Toxic Truth: Contamination fears for junior footballers

SAFETY PLEA: Riley Woolley-MacIntosh, left, father Neil, Peter Cooper and daughter Caitlin.  Picture: Peter Stoop
SAFETY PLEA: Riley Woolley-MacIntosh, left, father Neil, Peter Cooper and daughter Caitlin. Picture: Peter Stoop

ARGENTON United Football Club is calling for authorities to test the soil on its playing field, after concerns players are being put at risk of lead contamination.

Club secretary Neil MacIntosh said it was ‘‘unbelievable’’ that the club’s home ground of 54 years, Jack Edwards Oval, had not been tested for lead since the mid 1990s, when it was remediated.

‘‘The authorities told the committee members then that it was an acceptable level, but I don’t know what acceptable is – I’m a member of the public and can only go by what they tell me,’’ Mr MacIntosh said.

‘‘If it’s acceptable to them, is it acceptable to us?

‘‘If our kids are still getting contaminated, what are they going to do about it if our kids get sick?’’

Testing by The Newcastle Herald and Macquarie University of samples taken from nearby Tredinnick Oval – part of Speers Point Park, the base of the upcoming International Children’s Games – returned lead level readings of 1970, 580 and 17,500 parts per million, with the last result considered to be slag.

Mr MacIntosh said his club had not been approached in recent memory by any organisation with an offer for testing or any kind of remediation.

It asked Lake Macquarie City Council once in the past four years for topsoil to be laid and only received a third of the quantity it needed to cover the oval – ‘‘enough to fill in the rabbit holes’’ – although the council does call each time it knows the club is aerating the pitch to ensure any displaced soil remains on site.

Instead, the club pays $250 of its own money for a load of topsoil to be added to its grounds either at the start or end of each season.

‘‘That way we know what we’re getting and know we’ve got enough to cover the field,’’ he said.

‘‘It keeps the ground soft, the grass playable, but it’s also a fact that with the contamination factor as well we like to put topsoil on.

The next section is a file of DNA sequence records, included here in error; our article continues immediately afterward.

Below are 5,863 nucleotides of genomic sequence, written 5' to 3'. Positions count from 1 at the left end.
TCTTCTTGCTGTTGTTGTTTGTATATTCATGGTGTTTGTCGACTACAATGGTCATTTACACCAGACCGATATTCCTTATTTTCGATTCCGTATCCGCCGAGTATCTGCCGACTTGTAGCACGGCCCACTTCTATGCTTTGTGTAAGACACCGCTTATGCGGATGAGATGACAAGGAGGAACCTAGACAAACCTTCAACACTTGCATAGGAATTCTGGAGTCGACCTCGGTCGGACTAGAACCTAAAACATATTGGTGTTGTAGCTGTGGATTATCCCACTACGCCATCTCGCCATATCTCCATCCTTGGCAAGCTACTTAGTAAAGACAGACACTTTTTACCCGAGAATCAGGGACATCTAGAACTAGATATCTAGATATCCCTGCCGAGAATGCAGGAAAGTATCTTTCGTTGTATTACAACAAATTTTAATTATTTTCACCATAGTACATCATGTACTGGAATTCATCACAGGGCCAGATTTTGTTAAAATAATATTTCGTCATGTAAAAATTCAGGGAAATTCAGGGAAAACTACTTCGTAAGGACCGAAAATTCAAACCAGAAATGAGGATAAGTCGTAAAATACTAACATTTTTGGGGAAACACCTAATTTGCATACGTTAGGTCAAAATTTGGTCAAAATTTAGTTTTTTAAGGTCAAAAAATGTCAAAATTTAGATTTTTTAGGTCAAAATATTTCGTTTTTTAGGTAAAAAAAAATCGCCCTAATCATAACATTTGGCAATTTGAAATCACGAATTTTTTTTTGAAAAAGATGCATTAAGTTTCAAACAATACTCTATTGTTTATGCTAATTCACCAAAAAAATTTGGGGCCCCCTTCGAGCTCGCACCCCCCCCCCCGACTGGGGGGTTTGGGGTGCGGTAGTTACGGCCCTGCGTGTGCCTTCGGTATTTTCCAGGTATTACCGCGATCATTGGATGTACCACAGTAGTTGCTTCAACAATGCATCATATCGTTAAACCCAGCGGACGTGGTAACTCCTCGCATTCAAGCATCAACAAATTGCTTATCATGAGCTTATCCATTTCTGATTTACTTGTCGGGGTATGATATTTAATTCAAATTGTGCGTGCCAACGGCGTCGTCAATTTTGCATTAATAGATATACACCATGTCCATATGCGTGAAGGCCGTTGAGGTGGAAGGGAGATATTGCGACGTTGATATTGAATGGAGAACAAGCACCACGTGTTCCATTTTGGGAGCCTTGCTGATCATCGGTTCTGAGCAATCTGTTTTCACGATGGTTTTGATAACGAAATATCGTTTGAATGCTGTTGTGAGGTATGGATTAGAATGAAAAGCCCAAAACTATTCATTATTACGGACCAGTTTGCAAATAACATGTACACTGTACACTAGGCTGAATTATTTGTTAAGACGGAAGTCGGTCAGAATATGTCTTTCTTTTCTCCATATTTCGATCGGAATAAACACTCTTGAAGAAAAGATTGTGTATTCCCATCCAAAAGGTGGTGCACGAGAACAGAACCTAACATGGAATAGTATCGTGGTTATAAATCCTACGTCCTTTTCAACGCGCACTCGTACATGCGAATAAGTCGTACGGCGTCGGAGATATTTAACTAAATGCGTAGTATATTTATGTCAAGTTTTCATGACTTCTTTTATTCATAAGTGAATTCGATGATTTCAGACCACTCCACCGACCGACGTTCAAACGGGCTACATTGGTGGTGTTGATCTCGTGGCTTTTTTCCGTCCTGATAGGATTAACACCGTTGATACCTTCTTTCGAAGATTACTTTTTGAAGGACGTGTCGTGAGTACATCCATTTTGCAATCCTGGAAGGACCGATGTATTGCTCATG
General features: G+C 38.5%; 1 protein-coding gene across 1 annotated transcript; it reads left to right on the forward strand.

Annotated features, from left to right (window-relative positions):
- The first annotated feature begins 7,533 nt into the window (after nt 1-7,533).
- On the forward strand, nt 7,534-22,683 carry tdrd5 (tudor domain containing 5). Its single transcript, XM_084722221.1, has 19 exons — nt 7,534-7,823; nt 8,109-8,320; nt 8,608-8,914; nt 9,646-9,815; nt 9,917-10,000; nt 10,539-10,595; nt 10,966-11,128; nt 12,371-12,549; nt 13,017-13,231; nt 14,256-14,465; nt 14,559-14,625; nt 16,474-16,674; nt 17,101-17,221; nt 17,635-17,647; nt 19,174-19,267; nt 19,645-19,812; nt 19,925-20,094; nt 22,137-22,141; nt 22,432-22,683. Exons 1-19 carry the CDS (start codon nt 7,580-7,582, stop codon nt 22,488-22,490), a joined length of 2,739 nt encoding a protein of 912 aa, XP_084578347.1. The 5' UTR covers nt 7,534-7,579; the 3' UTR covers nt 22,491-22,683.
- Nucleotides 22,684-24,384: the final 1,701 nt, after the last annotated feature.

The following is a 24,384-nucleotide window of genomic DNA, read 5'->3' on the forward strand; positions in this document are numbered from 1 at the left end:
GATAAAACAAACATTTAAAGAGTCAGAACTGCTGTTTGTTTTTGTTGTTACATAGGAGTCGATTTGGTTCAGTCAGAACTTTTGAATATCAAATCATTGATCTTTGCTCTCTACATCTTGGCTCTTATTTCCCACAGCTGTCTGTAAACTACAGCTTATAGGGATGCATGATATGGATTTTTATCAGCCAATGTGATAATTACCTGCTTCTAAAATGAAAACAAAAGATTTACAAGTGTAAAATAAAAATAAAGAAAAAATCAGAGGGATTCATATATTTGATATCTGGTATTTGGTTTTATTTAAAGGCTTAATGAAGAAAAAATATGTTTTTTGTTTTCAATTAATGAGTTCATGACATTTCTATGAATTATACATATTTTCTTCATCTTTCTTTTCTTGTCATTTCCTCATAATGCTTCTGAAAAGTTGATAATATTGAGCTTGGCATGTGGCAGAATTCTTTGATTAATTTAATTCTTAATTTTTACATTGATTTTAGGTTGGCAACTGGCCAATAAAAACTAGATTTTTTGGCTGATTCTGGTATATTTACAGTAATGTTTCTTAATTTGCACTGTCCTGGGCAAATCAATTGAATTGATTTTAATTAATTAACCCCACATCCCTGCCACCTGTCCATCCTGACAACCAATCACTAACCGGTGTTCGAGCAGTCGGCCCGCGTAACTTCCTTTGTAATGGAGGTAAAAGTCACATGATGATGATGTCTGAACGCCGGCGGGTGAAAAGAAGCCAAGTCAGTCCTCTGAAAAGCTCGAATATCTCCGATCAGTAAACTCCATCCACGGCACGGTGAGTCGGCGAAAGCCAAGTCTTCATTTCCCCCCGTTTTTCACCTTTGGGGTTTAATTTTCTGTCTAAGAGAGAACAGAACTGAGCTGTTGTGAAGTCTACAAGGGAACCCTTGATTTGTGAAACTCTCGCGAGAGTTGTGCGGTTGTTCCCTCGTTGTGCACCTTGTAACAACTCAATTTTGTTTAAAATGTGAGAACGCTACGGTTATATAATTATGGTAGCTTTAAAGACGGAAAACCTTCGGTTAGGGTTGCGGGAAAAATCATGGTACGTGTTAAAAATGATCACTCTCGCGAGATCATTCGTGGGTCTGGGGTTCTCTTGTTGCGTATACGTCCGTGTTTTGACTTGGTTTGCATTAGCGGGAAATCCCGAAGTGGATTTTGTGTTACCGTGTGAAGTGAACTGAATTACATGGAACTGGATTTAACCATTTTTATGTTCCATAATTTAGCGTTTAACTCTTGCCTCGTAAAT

‘‘The concern is if the contamination is there and especially if it’s on top of the soil and the kids are getting it in, we don’t know how much there is if it hasn’t been tested.’’

Mr MacIntosh said he is ‘‘disappointed’’ that schools, parks and playing fields were not covered in the lead abatement strategy conducted by Pasminco administrator Ferrier Hodgson.

‘‘Now that I know that they have been conducting these tests [on private properties in the past three years] and we’ve missed out my level of concern is very high – we’re only a small club but we still have up to 130 players plus visiting teams and other people that use our amenities so I’m very worried about what’s going on,’’ he said.

‘‘I think the grounds should be tested and maybe a little more regularly, considering they are doing a lot of work on the old Pasminco site and the contaminants can be carried by the wind.

‘‘Just because a place is closed is not a reason to be complacent.’’

A Lake Macquarie City Council spokesperson said the council takes a ‘‘proactive, safety-first approach’’ in the management of contaminated land under its control.

‘‘An Environmental Management Plan guides cap-and-contain practices and, where appropriate, the progressive remediation of slag-affected soils on council-owned properties, particularly those on sports fields and public reserves,’’ the spokesperson said.

‘‘Regarding New Tredinnick Oval, works have been conducted to improve the soil conditions and turf coverage at this site, such as periodic top-dressing and the installation of an irrigation system, which have significantly lowered the potential for exposure to slag.’’


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